Heavy burden of addiction

Hout Bay Cares project manager Zulpha October is determined to overcome the drug scourge, one person at a time.

Twenty-seven children – most of them primary school pupils – are enrolled in the Hout Bay Community Awareness Rehabilitation Education Support Service (CARES) drug rehabilitation programme.

A six-year-old boy is one of the youngest, having been referred to the centre for smoking tik.

Even by the standards of Cape Town’s crystal meth scourge, that is exceptionally young.

It is something Hout Bay Cares project manager Zulpha October attributes to a “failing system”. But she also stresses that in spite of the countless socio-economic ills plaguing many in Hout Bay, ultimately, the decision to take drugs lies with the individual.

In a candid interview with the Sentinel, she laid to rest many of the misconceptions around drug use in Hout Bay while confirming others. She feels it’s important people get a clear picture of the situation.

“The fact is about 70 percent of households in Hangberg are affected by drugs in one way or another. But I think too many people are quick to jump to conclusions about why people are misusing drugs,” she said.

“For example, there is a perception that most people using drugs are unemployed. Yes, some are unemployed users but there are also a lot of people who are working. For the most part, you can trace their addiction to one or other traumatic event in their past, such as sexual assault or a death of a loved one.”

It was also wrong to assume automatically that theft and other crimes in Hout Bay were linked to drug use in Hangberg.

“You see a lot of this on Facebook. As soon as a crime is committed, drug addicts in Hangberg are blamed. But that is wrong. I would say less than 50 percent of our clients have engaged in theft in their lifetime.”

What had to be addressed, she said, was the way adults managed their issues. “Because parents smoke tik at home, their kids think this is fine. And because this is the accepted behaviour, you then have peer pressure at school to take drugs.

“One of our greatest challenges is to convince parents to enter their children into our programme. But if they do this, they feel they will be stigmatised as bad parents.”

Ms October said parents had to accept that they had to take responsibility for themselves and their children.

“I don’t agree with what they do, but it is no good blaming the merchants (drug dealers). They are running a business, and all they want to do is make money. The problem starts at home when the parents make the choice to misuse drugs.

“Organisations such as ourselves and the Department of Social Development are always blamed for not doing enough, but we can only assist if people truly want to turn their lives around. There are young people in the Hangberg community who refuse to touch a cigarette let alone drugs. They have made that decision themselves, so it shows it can be done.”

No one has shown greater commitment to turning her life around than former addict and now Cares employee Florence Clark.

Fifteen years ago, her husband of two months was shot and killed in Hangberg after an argument. She was two months pregnant at the time.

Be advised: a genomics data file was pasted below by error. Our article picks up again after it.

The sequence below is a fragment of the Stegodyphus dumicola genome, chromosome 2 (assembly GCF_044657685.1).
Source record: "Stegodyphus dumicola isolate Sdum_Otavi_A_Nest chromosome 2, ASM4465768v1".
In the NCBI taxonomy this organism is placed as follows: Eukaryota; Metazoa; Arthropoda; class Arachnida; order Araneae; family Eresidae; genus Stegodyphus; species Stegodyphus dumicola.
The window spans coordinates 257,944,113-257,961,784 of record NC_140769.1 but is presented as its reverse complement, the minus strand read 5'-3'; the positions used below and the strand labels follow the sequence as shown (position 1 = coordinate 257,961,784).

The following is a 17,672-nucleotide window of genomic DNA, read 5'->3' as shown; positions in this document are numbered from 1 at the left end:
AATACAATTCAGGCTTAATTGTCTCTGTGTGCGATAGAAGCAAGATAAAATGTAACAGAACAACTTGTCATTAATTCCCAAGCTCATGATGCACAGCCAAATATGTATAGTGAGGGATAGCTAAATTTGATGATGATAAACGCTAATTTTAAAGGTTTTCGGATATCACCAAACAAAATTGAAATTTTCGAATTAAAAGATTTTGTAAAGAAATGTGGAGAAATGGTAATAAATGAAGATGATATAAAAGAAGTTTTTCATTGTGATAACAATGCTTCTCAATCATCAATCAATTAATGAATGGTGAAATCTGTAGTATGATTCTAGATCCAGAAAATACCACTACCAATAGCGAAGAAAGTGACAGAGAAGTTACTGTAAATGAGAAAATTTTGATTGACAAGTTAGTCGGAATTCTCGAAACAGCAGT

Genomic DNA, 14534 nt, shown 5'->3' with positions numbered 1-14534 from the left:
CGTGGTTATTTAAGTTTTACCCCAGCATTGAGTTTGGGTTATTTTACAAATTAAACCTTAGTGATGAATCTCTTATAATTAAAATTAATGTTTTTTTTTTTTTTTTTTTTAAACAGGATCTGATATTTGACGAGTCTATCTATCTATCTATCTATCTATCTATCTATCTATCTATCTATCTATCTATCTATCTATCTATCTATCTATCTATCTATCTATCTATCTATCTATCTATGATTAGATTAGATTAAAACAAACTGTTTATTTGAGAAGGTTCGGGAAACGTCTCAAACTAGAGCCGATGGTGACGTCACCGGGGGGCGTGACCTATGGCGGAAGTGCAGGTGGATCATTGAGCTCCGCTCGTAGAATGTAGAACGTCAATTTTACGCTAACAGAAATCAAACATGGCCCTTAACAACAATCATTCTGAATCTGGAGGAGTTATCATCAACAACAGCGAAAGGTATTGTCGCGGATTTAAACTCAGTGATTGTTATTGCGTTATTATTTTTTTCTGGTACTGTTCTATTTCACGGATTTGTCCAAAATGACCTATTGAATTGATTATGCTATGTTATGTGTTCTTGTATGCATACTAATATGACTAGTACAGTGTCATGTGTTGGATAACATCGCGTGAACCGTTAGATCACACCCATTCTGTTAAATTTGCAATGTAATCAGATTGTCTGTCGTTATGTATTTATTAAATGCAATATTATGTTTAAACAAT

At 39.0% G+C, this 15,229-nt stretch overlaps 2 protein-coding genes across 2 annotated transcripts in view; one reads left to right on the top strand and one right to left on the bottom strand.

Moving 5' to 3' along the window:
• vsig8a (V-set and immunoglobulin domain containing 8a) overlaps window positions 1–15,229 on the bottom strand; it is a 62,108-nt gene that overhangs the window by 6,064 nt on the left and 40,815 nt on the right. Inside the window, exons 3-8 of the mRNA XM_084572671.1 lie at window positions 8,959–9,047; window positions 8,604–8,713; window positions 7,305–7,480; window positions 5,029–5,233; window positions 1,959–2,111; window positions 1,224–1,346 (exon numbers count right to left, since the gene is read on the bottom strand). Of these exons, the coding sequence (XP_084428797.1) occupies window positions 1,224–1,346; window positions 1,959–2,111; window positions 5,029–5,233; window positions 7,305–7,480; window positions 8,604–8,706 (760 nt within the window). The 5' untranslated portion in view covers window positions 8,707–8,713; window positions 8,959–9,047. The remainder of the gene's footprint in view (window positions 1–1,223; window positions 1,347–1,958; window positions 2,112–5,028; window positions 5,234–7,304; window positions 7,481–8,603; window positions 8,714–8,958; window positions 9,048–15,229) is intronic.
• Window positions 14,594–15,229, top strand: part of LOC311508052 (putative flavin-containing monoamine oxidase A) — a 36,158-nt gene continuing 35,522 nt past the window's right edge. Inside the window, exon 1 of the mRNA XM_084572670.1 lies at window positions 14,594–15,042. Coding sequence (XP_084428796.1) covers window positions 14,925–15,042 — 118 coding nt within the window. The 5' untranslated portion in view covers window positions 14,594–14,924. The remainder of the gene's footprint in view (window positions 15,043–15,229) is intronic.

The pain of the loss was something she could no longer endure, and seeing the “happiness” of her friends who were using, she decided she would like to try tik.

So began a nightmare 10-year addiction to meth, which saw her losing her job as a respected sous chef at a local restaurant and taking up with strange men with whom she had four children.

When her addiction began, her eldest daughter was only four years old. Through no fault of her own, this child would have to assume responsibility as the adult of the house, looking after the new children as her mother continued her drug descent into hell.

“I didn’t care about nappies or cleaning the house. I sold our house for R3 500. I stole my grandmother’s pension money. I used to go to work high. I used to leave my lolly (tik pipe) under my pillow, and if I came home and my daughter had removed it while cleaning up I used to hit her,” she recalled.

“I just didn’t care. All I wanted was love because of what had happened to my husband. I think that’s why I was with all these different men. And the drug took away my pain. My children were taken away from me. I lost everything.”

That all changed in 2011.

“I was sitting at home looking at my children who were visiting. I thought to myself, ‘I want something better for them.’ I had heard about this programme which had started (Cares), and decided I would give it a try. Now I work here.”

All her six children are back with her, and while making the adjustment to a “normal” life has not been without its challenges, she is grateful for everything she has.

“What keeps me going is the fear of losing everything again. I do worry about my children going down the same road as me, because they say addiction is in the genes. Some of my kids have behaviour problems, and, of course, I worry. But I am a much better person today than I was a few years ago.”

Ms October conceded there were days when she wanted to give up, such is the extent of drug problem in Hout Bay. “But then you have your successes, even if it’s just one person. That keeps you going, knowing that what you do is paying off. If you can help one person, that person can become a valuable part of the community and so it benefits everyone.”